Blow Bar is a reggae bar tucked away in the heart of Minami。 It’s ideal for going out with friends in groups of any size, and also for parties. The laid-back island atmosphere will put you at ease, and the reasonably priced food and drinks won’t empty your wallet. Blow’s only disadvantage is that it doesn’t provide a good atmosphere for solo bar-hoppers, at least on non-event days. Keep an eye out for DJ events, live music and seasonal parties, which are held often at Blow. If you are thinking of dropping by for the first time, check out their 16th anniversary party this coming weekend (April 2-4, 2010).
Blow Bar is a 5 min. walk north from exit 25 of Namba Station (subway), or a 5 min. walk south from exit 7 of Shinsaibashi Station: walk along Midosuji until you reach the Midosuji-Mitsuderacho intersection, walk one block west, turn left, and the bar will be right in front of you. My Google Maps directions are here. Blow is open 6 pm to 5 am every day, and their phone number is 06-6211-4300. You can also view their website here (some parts, including the menu, are in English).
Kansai International Aiport (KIX) is the second most important airport in Japan (after Narita in Tokyo) and the main airline hub for the Kansai area, which includes Kyoto, Osaka, Kobe, Wakayama, and many other large cities. KIX is located on an artificial island in Osaka Bay, near Sennan and Izumisano Cities in southern Osaka Prefecture. It is connected to the land by a 3 km (2 mile) bridge that carries rail and road traffic, and also by ferry services.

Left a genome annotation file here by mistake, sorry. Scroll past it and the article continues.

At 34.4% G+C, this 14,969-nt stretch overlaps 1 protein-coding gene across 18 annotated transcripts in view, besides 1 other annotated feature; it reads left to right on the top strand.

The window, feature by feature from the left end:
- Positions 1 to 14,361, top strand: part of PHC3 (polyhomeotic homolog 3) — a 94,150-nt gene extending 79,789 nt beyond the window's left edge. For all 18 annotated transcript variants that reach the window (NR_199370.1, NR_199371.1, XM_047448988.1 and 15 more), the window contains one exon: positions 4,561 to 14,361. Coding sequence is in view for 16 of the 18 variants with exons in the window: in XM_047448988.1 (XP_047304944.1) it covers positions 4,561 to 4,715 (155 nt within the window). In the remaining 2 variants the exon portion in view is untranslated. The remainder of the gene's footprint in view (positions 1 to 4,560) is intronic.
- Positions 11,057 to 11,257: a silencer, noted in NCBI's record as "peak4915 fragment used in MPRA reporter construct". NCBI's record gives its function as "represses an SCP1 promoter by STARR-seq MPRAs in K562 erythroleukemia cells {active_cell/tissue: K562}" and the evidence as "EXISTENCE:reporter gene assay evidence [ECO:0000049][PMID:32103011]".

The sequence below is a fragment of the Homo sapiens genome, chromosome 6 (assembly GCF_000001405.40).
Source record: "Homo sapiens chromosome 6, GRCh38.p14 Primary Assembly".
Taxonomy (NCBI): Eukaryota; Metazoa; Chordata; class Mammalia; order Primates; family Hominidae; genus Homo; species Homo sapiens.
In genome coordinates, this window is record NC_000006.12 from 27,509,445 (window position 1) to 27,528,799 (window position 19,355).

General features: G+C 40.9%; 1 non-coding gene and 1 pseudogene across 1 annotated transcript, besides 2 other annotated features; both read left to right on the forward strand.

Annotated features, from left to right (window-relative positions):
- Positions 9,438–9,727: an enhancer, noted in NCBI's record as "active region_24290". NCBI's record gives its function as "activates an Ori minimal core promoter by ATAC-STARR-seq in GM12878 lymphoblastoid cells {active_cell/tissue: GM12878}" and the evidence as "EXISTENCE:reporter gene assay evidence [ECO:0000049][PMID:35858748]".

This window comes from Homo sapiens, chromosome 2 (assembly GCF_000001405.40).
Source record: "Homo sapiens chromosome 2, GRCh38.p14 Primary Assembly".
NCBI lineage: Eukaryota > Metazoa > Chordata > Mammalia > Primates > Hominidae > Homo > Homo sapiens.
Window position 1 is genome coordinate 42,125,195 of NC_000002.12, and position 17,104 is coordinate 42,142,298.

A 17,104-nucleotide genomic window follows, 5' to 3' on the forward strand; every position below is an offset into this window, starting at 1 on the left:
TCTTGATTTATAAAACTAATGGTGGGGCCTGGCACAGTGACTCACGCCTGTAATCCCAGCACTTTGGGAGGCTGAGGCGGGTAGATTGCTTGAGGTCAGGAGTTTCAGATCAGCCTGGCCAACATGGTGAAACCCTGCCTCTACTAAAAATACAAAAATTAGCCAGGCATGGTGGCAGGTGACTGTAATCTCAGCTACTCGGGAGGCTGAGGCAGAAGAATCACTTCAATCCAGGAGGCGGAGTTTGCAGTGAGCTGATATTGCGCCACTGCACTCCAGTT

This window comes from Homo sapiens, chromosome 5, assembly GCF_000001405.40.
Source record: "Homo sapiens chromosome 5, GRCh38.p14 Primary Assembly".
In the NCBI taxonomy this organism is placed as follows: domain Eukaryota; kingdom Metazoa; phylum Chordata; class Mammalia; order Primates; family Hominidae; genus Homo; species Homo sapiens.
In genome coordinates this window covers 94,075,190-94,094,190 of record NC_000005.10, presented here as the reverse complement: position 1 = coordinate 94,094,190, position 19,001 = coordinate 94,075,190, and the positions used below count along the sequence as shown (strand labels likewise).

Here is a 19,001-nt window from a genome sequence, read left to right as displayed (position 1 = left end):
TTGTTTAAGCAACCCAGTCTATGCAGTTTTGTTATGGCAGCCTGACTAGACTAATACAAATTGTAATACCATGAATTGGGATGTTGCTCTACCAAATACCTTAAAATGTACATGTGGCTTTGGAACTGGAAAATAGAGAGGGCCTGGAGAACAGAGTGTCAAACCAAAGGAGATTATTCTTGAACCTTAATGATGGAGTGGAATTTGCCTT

The island built for this airport turned Osaka Prefecture, formerly the smallest prefecture in Japan in terms of land area, into the second smallest in Japan, putting Kagawa Prefecture in last. There have been problems with the island sinking slowly each year, but they have been mitigated for the most part, naturally and due to technological innovations. Fear of strong crosswinds affecting rail traffic has also been assuaged through installation of protective barriers. KIX survived severe typhoon winds and the 1995 Great Awaji-Hanshin Earthquake without significant damage.
The airport was designed by world-famous Italian architect Renzo Piano, and the terminal is the longest in the world at 1.7 km in length (it is served by a tram/train). There are two runways, and a third is planned as part of a future expansion. KIX has a good variety of restaurants and facilities, and just across the bridge is Rinku Town, one of the most extensive and entertaining shopping areas in all of Osaka Prefecture. You can also stay in the ANA Gate Tower Hotel at Rinku Town, located in the Rinku Gate Tower Building, the second tallest building in Japan after Yokohama’s Landmark Tower (Rinku Gate Tower is the same height as Osaka City’s WTC Cosmo Tower).
KIX is about 35-45 min. by limited express train (JR or Nankai Railways) from central Osaka City, and JR trains continue through Osaka all the way to Kyoto. Check out KIX’s website here. When you visit Osaka next, come through Kansai International Airport and learn why it is considered on of the best airports in the world.
Here is another good post on KIX that focuses more on the interesting architecture design of the airport and contains a number of terminal-building photographs.